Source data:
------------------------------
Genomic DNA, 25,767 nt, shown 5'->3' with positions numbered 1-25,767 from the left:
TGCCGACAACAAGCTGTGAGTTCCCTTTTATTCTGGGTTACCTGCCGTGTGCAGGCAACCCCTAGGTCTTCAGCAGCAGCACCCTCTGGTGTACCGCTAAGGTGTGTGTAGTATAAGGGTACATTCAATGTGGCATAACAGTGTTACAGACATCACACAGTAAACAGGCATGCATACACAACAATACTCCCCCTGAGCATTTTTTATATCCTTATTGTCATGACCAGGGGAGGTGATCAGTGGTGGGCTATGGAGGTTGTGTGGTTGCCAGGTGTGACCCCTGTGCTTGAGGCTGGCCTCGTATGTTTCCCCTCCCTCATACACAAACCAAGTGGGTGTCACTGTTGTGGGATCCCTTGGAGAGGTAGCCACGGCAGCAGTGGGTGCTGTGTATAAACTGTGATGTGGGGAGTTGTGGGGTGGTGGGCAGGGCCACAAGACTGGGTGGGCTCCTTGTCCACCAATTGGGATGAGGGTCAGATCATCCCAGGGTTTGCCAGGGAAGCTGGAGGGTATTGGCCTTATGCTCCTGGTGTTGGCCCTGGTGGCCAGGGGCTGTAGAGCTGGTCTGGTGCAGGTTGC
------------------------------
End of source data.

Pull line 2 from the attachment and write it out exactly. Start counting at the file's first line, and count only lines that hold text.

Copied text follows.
TGCCGACAACAAGCTGTGAGTTCCCTTTTATTCTGGGTTACCTGCCGTGTGCAGGCAACCCCTAGGTCTTCAGCAGCAGCACCCTCTGGTGTACCGCTAAGGTGTGTGTAGTATAAGGGTACATTCAATGTGGCATAACAGTGTTACAGACATCACACAGTAAACAGGCATGCATACACAACAATACTCCCCCTGAGCATTTTTTATATCCTTATTGTCATGACCAGGGGAGGTGATCAGTGGTGGGCTATGGAGGTTGTGTGGTTGCCAGGTGTGACCCCTGTGCTTGAGGCTGGCCTCGTATGTTTCCCCTCCCTCATACACAAACCAAGTGGGTGTCACTGTTGTGGGATCCCTTGGAGAGGTAGCCACGGCAGCAGTGGGTGCTGTGTATAAACTGTGATGTGGGGAGTTGTGGGGTGGTGGGCAGGGCCACAAGACTGGGTGGGCTCCTTGTCCACCAATTGGGATGAGGGTCAGATCATCCCAGGGTTTGCCAGGGAAGCTGGAGGGTATTGGCCTTATGCTCCTGGTGTTGGCCCTGGTGGCCAGGGGCTGTAGAGCTGGTCTGGTGCAGGTTGC